Cognitive Distortions

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Author:
cynthiaschauss
ID:
29086
Filename:
Cognitive Distortions
Updated:
2010-08-05 20:57:47
Tags:
mental health
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Description:
Cognitive distortions
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  1. All-or-nothing (polarized) thinking
    Things are all or nothing, good or bad. Example: You have to be perfect or you're a failure. There is no middle ground.
  2. Overgeneralization/globalizing
    You come to a general conclusion based on a single incident or piece of evidence. It a single negative event happens once, it will always happen, again and again. Frequently involes use of the words "always" or "never." Ex: You ask someone out for a date and the person turns you down. You conclude that no one will ever want to go out with you.
  3. Selective negative focus (tunnel vision)
    You pick out the negative details in any situation and dwell on them exclusively, filtering out any positive or neutral details, concluding the whole situation is negative. Ex: You get a test back from school, with 5 out of 100 questions marked wrong, and focus only on the 5 wrong, ignoring the 95 correct.
  4. Disqualifying the positive
    You ignore data that contradicts your negative attitude, often finding quick and clever ways to discount any positive information. Ex: Someone compliments you on your appearance. You immediately disqualify the statement by saying the person has no taste.
  5. Selective abstraction
    You take a statement or event out of context, and arrive at a gross misrepresentation. Ex: Your significant other tells a humorous story about a recent misunderstanding the two of you had (while others are also sharing humorous stories), and you interpret this as a direct criticism of you.
  6. Arbitrary inference
    You jump to an arbitrary or negative conclusion that is not justified by the facts or situation. Ex: Mind reading and negative prediction/self-fufilling prophecy.
  7. Mind reading
    A type of arbitrary inference. You make an assumption about what another person is thinking, you don't check it out, and you react to your assumption. You believe you already know how another person is thinking and feeling. You want to approach your boss for a raise, but you assume he doesn't like you, so you become angry at his "unjust" evaluation of your performance.
  8. Negative prediction/self-fulfilling prophecy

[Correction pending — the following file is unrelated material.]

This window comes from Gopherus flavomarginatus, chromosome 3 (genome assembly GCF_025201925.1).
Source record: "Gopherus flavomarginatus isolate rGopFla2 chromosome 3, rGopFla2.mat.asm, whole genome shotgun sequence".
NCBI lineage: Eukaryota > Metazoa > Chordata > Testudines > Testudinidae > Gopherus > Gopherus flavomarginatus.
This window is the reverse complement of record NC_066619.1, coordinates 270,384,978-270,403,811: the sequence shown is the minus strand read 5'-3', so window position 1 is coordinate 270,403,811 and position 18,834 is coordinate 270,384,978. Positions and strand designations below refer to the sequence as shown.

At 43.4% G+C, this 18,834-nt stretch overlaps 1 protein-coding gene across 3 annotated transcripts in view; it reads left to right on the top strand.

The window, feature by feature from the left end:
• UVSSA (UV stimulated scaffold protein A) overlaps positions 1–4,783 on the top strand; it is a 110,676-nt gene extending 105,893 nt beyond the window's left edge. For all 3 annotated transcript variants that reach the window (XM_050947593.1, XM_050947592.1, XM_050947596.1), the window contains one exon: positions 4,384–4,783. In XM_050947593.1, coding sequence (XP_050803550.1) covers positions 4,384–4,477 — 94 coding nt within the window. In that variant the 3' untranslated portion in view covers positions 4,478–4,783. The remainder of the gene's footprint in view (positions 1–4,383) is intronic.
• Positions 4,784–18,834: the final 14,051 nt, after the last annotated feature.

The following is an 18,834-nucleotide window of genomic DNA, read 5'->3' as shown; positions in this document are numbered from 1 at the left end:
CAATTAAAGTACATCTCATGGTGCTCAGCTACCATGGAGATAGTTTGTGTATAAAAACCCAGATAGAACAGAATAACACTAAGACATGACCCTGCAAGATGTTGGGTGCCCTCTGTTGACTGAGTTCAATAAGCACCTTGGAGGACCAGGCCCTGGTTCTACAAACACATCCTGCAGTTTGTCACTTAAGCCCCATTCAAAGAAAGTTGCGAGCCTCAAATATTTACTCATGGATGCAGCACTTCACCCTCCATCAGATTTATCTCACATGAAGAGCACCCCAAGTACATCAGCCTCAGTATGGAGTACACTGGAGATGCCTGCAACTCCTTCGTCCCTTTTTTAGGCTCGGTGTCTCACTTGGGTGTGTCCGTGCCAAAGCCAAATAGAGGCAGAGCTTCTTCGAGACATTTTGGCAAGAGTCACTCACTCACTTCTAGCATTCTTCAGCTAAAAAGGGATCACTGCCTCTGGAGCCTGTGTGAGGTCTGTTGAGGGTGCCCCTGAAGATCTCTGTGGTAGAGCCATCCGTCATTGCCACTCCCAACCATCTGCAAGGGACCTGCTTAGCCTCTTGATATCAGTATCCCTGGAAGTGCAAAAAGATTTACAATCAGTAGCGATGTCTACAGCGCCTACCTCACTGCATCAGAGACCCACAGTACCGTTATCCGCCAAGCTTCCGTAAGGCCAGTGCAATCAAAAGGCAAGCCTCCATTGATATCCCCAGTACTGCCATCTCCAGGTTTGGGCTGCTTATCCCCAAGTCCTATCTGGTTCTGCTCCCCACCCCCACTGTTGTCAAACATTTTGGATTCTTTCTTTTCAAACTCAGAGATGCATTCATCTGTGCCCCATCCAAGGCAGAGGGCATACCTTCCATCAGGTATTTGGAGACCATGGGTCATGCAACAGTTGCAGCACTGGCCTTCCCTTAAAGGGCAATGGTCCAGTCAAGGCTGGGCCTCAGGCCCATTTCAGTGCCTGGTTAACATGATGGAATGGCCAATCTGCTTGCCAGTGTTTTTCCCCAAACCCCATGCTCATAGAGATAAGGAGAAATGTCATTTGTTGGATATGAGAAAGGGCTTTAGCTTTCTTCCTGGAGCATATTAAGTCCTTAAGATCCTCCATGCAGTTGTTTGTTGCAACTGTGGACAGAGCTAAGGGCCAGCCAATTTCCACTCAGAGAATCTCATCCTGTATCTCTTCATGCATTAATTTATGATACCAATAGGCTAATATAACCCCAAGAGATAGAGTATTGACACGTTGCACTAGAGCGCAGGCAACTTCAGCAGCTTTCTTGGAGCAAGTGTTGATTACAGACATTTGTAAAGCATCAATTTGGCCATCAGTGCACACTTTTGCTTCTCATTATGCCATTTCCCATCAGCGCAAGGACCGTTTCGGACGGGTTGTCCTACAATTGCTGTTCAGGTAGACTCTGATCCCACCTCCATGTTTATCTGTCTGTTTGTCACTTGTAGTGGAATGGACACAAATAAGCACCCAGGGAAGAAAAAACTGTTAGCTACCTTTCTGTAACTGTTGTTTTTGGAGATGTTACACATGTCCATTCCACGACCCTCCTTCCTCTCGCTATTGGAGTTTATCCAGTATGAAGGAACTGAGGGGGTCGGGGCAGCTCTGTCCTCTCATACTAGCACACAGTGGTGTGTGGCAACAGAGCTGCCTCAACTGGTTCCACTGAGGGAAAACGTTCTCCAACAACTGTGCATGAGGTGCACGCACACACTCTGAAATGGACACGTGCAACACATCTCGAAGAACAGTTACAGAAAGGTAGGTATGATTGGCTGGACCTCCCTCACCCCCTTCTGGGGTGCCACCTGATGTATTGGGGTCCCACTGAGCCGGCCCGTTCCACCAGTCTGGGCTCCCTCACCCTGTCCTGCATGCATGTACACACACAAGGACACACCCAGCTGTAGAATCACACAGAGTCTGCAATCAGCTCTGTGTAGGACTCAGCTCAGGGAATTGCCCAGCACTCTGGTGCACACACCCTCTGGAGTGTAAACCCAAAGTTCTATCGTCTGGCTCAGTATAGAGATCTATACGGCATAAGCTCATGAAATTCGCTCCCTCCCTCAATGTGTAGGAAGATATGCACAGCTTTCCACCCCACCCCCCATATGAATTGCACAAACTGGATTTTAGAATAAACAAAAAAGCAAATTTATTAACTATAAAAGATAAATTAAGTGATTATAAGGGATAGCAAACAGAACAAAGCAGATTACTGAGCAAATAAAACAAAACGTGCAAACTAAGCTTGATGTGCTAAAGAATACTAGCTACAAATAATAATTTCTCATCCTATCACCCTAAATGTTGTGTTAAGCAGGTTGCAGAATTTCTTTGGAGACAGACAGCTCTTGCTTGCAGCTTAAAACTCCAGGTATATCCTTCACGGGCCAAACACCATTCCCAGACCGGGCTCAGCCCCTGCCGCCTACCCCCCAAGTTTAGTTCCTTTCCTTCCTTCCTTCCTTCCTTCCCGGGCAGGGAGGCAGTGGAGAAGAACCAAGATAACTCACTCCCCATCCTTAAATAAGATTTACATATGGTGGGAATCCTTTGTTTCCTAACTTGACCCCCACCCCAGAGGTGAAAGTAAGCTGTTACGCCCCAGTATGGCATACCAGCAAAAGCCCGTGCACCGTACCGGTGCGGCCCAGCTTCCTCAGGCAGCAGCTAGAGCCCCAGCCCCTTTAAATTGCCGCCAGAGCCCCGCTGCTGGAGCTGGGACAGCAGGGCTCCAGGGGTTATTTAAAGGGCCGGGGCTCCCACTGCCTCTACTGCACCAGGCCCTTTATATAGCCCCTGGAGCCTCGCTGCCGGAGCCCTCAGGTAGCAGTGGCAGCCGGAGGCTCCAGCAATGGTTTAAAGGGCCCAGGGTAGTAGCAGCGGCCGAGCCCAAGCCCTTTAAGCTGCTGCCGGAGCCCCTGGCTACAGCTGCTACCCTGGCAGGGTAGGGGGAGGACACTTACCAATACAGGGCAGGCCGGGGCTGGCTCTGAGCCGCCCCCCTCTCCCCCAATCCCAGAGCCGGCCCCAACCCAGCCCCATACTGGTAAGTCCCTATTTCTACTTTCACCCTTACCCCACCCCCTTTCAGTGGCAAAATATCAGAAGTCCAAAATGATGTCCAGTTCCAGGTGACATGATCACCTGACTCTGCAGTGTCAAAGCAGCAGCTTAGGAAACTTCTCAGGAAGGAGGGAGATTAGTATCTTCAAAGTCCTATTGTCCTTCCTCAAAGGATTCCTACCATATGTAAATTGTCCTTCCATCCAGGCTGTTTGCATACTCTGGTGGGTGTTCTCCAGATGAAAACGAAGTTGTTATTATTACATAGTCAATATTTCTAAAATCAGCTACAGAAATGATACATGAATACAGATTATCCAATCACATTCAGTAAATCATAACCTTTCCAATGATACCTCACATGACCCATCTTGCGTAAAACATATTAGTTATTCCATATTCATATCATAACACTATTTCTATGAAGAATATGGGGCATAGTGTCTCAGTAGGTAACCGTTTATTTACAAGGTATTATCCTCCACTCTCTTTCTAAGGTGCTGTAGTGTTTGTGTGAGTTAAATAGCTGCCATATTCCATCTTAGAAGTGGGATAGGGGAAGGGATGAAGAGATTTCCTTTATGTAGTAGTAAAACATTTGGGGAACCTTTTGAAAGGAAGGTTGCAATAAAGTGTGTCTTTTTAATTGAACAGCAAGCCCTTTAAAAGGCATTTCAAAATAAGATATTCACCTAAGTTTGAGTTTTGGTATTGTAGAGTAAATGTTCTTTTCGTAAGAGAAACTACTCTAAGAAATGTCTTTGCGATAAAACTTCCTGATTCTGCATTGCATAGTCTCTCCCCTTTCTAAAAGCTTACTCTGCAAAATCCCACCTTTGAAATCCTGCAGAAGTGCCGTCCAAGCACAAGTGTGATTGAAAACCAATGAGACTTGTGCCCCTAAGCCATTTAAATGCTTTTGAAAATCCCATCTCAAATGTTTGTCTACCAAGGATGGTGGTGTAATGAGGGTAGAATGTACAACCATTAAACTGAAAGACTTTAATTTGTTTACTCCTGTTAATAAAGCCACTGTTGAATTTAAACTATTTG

A type of arbitrary inference. You imagine something bad is about to happen, you believe the prediction to be true, and you react as if it has already occurred. This often becomes a self-fulfilling prophecy. Ex: You want to approach your boss for a raise, but assume you won't get one anyway, so you never ask and you feel depressed because you don't believe you will ever make more money at this job.
  9. Biased explanation
    You develop an unfavorable explanation for what another person does. Ex: Your husband does not give you flowers on your anniversary, and you believe he is mean and is punishing you because you don't meet his expectation.
  10. Magnification
    You blow things out of proportion. Ex: Your partner turns down your request for sex, saying he/she is tired, and you believe he/she is having an affair and will soon leave you.
  11. Minimization
    You choose to ignore information. Ex: Your partner comes home late every night, with no explanation of where he is. You have been receiving phone calls from a person who will not speak with you or identify herself to you. You refuse to consider that he may be having an affair, telling yourself he is working late to get ahead, and the caller is a work associate.
  12. Emotional reasoning
    You accept your emotions as evidence for the way things really are. "I feel, therefore I am." Ex: You feel fearful and unsafe when you enter a room: therefore you decide the room is a dangerous place.
  13. Should statements
    You have an ironclad list of rules about how things should be, especially about how you and others should act. Ex: Your doctor is running 10 minutes late for your appointment. You believe everyone else should always be exactly on time and become very angry at his/her "lack of consideration."
  14. Labeling
    You give a person a certain label, and then treat that person as if he/she fits your description. Ex: You discover that the person next to you is mentally ill. You avoid contact, fearing this person may hurt you.
  15. Personalization
    You relate an event to yourself when there is no basis for doing so. Ex: A staff meeting is called at your work. You immediately believe it will focus on you.
  16. Fallacy of fairness
    You believe life should be fair, and you become upset when injustice occurs. Ex: Your coworker receives a promotion for a project you did most of the wor for and understood better than your coworker. You become upset, thinking you should have been recognized.
  17. Reward fallacy
    You believe you should be rewarded when you do something good or correctly.
  18. Control fallacy
    You believe you should be able to control everything that happens to and around you. Ex: You become upset when the meal you are making burns, because you had to attend to your child and didn't hear the timer go off. You expect that you should be able to control your household better.
  19. Catastrophizing./awfulizing
    You expect disaster in any situation. Ex: You go to a job interview and become distraught as you think about how you won't get hired anyway, and even if you did your boss would treat you terribly, you would lose the job, and nobody else would ever hire you again.
  20. Blaming
    You hold others responsible for your pain, or blame yourself for every problem you run into. Ex: You get a speeding ticket and you blame your child for distracting you and causing you to get caught.

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